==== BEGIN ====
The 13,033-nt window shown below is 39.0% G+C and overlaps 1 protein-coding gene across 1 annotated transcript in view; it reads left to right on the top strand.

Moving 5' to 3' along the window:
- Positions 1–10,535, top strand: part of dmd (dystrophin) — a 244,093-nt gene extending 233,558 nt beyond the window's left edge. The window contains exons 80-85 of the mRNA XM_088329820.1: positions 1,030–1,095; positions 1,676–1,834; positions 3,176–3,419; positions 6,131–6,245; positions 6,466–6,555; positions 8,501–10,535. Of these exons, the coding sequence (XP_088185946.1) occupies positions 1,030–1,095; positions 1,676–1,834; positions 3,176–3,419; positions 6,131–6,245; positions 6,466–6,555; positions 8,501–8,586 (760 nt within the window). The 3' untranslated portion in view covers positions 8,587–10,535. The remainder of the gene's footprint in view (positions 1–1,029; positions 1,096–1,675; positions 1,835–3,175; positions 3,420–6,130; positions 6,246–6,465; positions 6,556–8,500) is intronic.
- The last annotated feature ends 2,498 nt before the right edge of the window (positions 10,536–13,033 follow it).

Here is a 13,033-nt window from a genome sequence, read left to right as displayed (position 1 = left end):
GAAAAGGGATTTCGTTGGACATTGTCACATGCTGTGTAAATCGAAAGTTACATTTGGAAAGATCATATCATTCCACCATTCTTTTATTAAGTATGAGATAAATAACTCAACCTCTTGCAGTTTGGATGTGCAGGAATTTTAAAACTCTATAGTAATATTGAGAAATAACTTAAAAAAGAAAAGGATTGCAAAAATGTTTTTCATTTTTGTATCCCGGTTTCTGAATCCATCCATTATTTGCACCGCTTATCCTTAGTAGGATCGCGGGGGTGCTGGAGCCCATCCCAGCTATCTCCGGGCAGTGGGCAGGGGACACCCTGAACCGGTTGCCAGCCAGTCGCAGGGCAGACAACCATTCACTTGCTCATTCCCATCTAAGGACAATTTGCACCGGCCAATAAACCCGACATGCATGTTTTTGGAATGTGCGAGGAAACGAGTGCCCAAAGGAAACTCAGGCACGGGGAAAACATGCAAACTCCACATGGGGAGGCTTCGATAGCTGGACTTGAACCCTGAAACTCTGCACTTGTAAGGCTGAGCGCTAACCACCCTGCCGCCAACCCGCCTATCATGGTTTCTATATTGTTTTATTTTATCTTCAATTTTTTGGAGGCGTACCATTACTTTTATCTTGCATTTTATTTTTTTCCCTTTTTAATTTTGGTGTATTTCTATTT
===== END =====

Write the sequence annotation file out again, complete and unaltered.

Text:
The 13,033-nt window shown below is 39.0% G+C and overlaps 1 protein-coding gene across 1 annotated transcript in view; it reads left to right on the top strand.

Moving 5' to 3' along the window:
- Positions 1–10,535, top strand: part of dmd (dystrophin) — a 244,093-nt gene extending 233,558 nt beyond the window's left edge. The window contains exons 80-85 of the mRNA XM_088329820.1: positions 1,030–1,095; positions 1,676–1,834; positions 3,176–3,419; positions 6,131–6,245; positions 6,466–6,555; positions 8,501–10,535. Of these exons, the coding sequence (XP_088185946.1) occupies positions 1,030–1,095; positions 1,676–1,834; positions 3,176–3,419; positions 6,131–6,245; positions 6,466–6,555; positions 8,501–8,586 (760 nt within the window). The 3' untranslated portion in view covers positions 8,587–10,535. The remainder of the gene's footprint in view (positions 1–1,029; positions 1,096–1,675; positions 1,835–3,175; positions 3,420–6,130; positions 6,246–6,465; positions 6,556–8,500) is intronic.
- The last annotated feature ends 2,498 nt before the right edge of the window (positions 10,536–13,033 follow it).

Here is a 13,033-nt window from a genome sequence, read left to right as displayed (position 1 = left end):
GAAAAGGGATTTCGTTGGACATTGTCACATGCTGTGTAAATCGAAAGTTACATTTGGAAAGATCATATCATTCCACCATTCTTTTATTAAGTATGAGATAAATAACTCAACCTCTTGCAGTTTGGATGTGCAGGAATTTTAAAACTCTATAGTAATATTGAGAAATAACTTAAAAAAGAAAAGGATTGCAAAAATGTTTTTCATTTTTGTATCCCGGTTTCTGAATCCATCCATTATTTGCACCGCTTATCCTTAGTAGGATCGCGGGGGTGCTGGAGCCCATCCCAGCTATCTCCGGGCAGTGGGCAGGGGACACCCTGAACCGGTTGCCAGCCAGTCGCAGGGCAGACAACCATTCACTTGCTCATTCCCATCTAAGGACAATTTGCACCGGCCAATAAACCCGACATGCATGTTTTTGGAATGTGCGAGGAAACGAGTGCCCAAAGGAAACTCAGGCACGGGGAAAACATGCAAACTCCACATGGGGAGGCTTCGATAGCTGGACTTGAACCCTGAAACTCTGCACTTGTAAGGCTGAGCGCTAACCACCCTGCCGCCAACCCGCCTATCATGGTTTCTATATTGTTTTATTTTATCTTCAATTTTTTGGAGGCGTACCATTACTTTTATCTTGCATTTTATTTTTTTCCCTTTTTAATTTTGGTGTATTTCTATTT